Despite its growing popularity, manufactured stone veneer is a material few builders fully understand. Without all of the right details executed correctly, water can easily penetrate this cladding and get trapped in the wall assembly. Unfortunately, only about 10 percent of installations we see in the field properly apply all of the necessary details.
Part of the problem may be the name. Typically, manufactured stone veneer isn’t natural stone. The technical name for most of these products is “adhered concrete masonry veneer,” that is, concrete textured and colored to look like stone. “Adhered” is a tip-off that rather than being stacked over a concrete ledge with a drainage space behind it, manufactured stone veneer “floats” above a horizontal weep screed and is mortared to the wall over a wire lath, like stucco. That’s why it’s often called “lumpy stucco.”
Here are the most common problems and oversights I see with manufactured stone on production home jobsites:
Manufactured stone is a reservoir cladding, which means the material itself retains water. A successful installation creates a drainage space to let it out.
In addition to a properly installed water-resistive barrier (WRB), a second intervening sacrificial or “bond break” layer is essential. The type of three-dimensional housewrap used with stucco can work in dry regions, but in areas that get a lot of rain, there’s greater benefit with a drainage mat, which creates a drainage space about 10 mm thick. The mat is stapled to the wall sheathing over the WRB, with wire lath fastened over the mat. A layer of fabric separates the mat from the lath, letting moisture through but keeping the space from getting clogged with mortar during the cladding’s installation.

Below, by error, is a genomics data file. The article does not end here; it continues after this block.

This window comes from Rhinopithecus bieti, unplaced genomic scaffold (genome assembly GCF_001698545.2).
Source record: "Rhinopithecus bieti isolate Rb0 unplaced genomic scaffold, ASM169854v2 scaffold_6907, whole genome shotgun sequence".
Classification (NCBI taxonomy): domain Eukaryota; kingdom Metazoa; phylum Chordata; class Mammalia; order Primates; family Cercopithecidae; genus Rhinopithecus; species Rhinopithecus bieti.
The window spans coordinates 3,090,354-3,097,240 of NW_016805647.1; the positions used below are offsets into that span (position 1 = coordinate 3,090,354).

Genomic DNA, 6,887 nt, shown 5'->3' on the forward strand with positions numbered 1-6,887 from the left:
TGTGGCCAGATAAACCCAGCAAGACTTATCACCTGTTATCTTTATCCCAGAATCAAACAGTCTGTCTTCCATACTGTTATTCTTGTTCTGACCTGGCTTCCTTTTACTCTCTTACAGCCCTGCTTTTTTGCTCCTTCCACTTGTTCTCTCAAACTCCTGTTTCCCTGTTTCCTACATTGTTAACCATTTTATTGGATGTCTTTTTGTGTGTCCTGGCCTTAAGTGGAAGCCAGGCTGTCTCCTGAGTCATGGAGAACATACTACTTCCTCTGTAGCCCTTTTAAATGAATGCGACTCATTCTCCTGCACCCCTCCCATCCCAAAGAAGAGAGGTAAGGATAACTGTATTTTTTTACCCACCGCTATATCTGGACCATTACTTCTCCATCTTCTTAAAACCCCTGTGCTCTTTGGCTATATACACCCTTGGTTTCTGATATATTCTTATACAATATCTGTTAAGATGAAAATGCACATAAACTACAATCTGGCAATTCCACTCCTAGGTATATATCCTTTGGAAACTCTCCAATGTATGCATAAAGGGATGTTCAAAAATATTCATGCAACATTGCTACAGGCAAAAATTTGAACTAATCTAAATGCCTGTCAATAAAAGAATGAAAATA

If you’re worried about cost, consider that some big builders (which scrutinize every penny) mandate drainage mats on all of their homes, including entry-level; they consider it cheap insurance against costly problems.
This detail is often neglected. Every vertical transition between manufactured stone veneer and another material, such as a window or a different type of siding, needs a casing bead and a 3/8-inch gap filled with backer rod and sealant.
Ignore it, and you create the potential for water intrusion as these materials expand and contract at different rates, resulting in an unsealed gap between them.
To make the job easier, manufacturers make a casing bead with a built-in backer rod that reliably bridges these gaps.
Going to Ground
Customers prefer manufactured stone veneer to start at ground level, like real stone. But that creates a sponge for groundwater to eventually work its way up to the framing through capillary action.
The proper detail is to begin the veneer over a weep screed placed at least 4 inches off the ground, which mitigates the capillary effect and helps shed moisture.
Use a weep screed at roof intersections, too, but with a 2-inch separation. In some cases, you can continue the veneer to ground by using a weep screed where the foundation meets the framing. Otherwise you risk a host of moisture-related problems over time (think: mold, rotted framing).
Lack of Standards
Few builders have written specifications for installing this material, and those that do seldom update those specs and details to reflect the products they are actually using. In addition, it’s rare for builders to inspect the work as it is being done or upon completion.
The National Concrete Masonry Association publishes installation guidelines for manufactured stone veneer. Insist that your installers follow those guidelines and have their work inspected. And update your written standards to protect your company’s reputation and financial health.
Richard Baker is program manager of the PERFORM Builder Solutions team at IBACOS.